Diospyros ferrea (Willd.) Bakh. - EBENACEAE

Basionym : Ehretia ferrea Willd.

Synonym : Pisonia buxifolia Rottb.
Maba buxifolia (Rottb.) Juss.
Diospyros ferrea (Willd.) Bakh. var. buxifolia (Rottb.) Bakh

English   Lao   

Botanical descriptions Habitat and ecology Distribution

Botanical descriptions :

Diagnostic characters : Trees with black bark, exudates absent. Leaves veins distinctly arching and anastomosing at margin, visible on mature leaves only. Flowers unisexual on different trees. Flower calyx with 3 green sepals 3, green, persistent in fruit.
Habit : Evergreen shrub or small tree up to 12 m high, branches ascending.
Trunk & bark : Bole straight. Bark fissured, blackish, lenticelled.
Branches and branchlets or twigs : Branchlets and twigs unarmed, terete, glabrous while young twigs slightly pubescent.
Exudates : Exudate absent.
Leaves : Leaves simple, alternate and distichous, 3-11 by 1.5-7 cm, oblong or elliptic or obovate, apex acute, base acute to attenuate or slightly rounded, margin entire, blade coriaceous, glabrous on both sides.
Midrib flat above, primary vein single, secondary veins oblique to the midrib, widely parallel, tertiary veins oblique. Petiole pubescent later glabrescent. Stipule absent.
Inflorescences or flowers : Flowers unisexual on separate trees, male flowers grouped in cyme, sessile or subsessile. Female flowers solitary, rarely grouped in cyme. Pedicel less than 5 mm long.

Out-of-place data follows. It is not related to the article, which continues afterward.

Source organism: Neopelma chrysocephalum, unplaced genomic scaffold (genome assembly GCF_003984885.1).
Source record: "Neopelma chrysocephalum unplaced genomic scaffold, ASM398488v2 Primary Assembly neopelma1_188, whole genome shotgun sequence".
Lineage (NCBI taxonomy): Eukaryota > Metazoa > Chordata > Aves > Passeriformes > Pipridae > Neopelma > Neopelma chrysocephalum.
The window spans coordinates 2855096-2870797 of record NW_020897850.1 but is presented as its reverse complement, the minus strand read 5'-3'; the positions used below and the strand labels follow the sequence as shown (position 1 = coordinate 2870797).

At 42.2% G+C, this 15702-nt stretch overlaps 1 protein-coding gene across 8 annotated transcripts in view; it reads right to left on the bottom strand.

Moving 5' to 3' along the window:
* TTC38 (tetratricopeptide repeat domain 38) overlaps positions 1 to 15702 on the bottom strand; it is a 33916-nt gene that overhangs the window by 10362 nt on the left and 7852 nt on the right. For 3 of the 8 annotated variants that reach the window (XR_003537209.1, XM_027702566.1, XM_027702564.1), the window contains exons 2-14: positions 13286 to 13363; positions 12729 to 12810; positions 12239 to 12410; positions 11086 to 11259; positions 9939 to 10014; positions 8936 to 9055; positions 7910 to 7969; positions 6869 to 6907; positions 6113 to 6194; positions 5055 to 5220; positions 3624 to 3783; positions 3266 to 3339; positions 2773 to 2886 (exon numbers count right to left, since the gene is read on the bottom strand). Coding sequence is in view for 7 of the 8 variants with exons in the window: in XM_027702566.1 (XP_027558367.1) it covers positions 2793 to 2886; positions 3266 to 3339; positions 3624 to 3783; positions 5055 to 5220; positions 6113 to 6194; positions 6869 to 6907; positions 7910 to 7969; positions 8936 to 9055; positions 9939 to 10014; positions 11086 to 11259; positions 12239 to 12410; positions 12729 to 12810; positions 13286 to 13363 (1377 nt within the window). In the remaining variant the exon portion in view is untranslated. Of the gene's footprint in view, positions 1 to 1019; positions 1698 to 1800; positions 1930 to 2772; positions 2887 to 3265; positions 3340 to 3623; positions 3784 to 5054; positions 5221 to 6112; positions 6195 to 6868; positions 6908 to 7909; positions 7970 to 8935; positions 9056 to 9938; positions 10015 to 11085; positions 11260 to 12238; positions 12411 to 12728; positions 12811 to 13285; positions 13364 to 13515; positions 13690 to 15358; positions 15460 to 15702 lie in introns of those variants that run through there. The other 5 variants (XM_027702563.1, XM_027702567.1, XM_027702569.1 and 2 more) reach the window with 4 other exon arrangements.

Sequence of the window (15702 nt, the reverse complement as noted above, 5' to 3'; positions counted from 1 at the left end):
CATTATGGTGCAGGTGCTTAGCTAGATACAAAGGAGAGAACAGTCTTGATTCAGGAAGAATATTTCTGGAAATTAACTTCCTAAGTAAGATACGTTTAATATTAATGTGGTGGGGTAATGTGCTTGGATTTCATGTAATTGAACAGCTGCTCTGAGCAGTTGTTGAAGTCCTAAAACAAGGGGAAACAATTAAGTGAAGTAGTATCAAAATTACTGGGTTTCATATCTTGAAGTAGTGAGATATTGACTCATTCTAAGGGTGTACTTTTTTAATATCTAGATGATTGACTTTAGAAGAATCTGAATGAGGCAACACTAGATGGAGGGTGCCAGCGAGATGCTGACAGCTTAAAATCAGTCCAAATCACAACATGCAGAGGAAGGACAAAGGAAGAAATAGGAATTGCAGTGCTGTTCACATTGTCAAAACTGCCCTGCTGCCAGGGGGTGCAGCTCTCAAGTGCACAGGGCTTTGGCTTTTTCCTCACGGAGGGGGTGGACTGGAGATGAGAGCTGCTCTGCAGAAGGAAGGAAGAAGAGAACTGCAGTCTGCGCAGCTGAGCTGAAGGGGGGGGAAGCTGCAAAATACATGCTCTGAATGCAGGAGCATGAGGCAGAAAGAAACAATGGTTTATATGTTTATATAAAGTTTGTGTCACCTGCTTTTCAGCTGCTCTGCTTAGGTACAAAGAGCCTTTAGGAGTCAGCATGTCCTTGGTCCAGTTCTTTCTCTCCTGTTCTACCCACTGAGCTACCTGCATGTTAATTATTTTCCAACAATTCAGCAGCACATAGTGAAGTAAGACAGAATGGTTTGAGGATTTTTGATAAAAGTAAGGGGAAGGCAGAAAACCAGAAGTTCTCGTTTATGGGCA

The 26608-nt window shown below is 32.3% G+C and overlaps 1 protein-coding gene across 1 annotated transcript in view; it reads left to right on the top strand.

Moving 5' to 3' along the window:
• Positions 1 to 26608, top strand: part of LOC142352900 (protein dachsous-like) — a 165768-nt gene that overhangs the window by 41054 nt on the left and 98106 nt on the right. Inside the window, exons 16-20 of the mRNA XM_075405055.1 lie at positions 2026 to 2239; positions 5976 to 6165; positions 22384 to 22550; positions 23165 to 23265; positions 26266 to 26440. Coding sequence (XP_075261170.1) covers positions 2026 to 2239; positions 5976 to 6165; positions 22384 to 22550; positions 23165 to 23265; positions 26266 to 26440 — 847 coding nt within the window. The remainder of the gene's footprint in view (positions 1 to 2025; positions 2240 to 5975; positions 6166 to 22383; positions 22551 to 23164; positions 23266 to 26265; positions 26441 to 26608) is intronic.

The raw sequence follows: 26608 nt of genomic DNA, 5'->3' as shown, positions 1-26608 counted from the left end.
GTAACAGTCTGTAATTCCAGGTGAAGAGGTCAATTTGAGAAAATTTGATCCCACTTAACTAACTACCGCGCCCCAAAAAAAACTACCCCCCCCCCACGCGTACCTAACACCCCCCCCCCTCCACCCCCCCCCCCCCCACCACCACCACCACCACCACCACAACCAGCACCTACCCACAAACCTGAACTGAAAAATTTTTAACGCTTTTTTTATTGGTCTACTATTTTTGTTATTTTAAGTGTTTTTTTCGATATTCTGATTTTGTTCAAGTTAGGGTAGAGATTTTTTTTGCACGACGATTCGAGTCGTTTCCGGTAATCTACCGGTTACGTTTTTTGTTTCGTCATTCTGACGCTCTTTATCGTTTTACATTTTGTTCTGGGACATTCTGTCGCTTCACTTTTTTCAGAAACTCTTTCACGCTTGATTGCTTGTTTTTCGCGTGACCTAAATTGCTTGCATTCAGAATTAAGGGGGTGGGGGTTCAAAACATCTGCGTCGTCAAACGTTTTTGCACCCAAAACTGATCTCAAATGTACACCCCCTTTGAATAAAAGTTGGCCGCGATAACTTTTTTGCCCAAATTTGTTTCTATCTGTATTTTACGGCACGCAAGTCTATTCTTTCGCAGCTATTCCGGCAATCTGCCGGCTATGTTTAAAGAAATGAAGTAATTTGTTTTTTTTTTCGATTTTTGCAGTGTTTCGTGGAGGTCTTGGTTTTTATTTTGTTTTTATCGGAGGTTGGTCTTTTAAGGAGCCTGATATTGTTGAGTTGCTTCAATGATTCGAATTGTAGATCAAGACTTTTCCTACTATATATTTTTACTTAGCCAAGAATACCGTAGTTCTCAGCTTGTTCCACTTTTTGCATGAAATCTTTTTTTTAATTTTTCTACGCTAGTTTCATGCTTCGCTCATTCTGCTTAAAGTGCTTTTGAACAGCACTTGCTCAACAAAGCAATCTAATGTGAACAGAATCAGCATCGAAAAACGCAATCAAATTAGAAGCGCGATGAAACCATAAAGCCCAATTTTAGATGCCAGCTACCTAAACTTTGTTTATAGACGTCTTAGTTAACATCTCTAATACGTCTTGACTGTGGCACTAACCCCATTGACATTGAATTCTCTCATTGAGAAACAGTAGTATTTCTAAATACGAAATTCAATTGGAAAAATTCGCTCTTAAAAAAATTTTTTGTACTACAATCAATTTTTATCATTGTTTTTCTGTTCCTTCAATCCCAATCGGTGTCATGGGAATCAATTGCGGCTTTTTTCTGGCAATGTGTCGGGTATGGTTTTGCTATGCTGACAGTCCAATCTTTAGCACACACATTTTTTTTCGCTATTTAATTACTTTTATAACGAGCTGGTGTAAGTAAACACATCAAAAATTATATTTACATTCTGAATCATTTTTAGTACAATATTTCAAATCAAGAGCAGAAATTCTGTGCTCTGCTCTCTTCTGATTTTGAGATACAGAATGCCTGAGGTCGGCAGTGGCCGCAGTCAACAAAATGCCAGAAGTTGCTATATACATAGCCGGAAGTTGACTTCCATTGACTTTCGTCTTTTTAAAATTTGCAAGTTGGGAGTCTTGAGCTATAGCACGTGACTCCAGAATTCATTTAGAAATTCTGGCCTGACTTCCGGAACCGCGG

Fruits : Fruit berry-like, ellipsoid to globose, 1-1.5 by 0.5-1 cm sized; young fruit green, woody and glabrous when mature, 3 sepals persistent.
Seeds : 1 to 3 seeds, rarely 6.

Habitat and ecology :

In evergreen forest in low altitude. Flowering period: January to March; fruiting time: March to May.

Distribution :

Burma (Myanmar), Cambodia, India, Indonesia, Malay Peninsula, Philippines, Sri Lanka, Thailand and Laos (Khammouan).

Remark/notes/uses :
The wood is said to be used for cabinet work. The bark can be used to make a cordage.

Specimens studied :
BT 204 (Herbarium of Faculty of Sciences-NUoL, NHN-Leiden and CIRAD-Montpellier).

Literature :
Gardner S., Sidisunthorn P. & Anusarnsunthorn V. 2000. A field guide to Forest Trees of Northern Thailand. Kobfai Publishing Project. Bangkok. Thailand.
Phengklai C. 1981. Flora of Thailand. Vol. 2, part 4. The Forest Herbarium, Royal Forest Department, Bangkok, Thailand.
Tree Flora of Malaya, 1978. A manual for Foresters, Vol. 3. Forest Department, West Malaysia. Multiprint Services.

Top of the page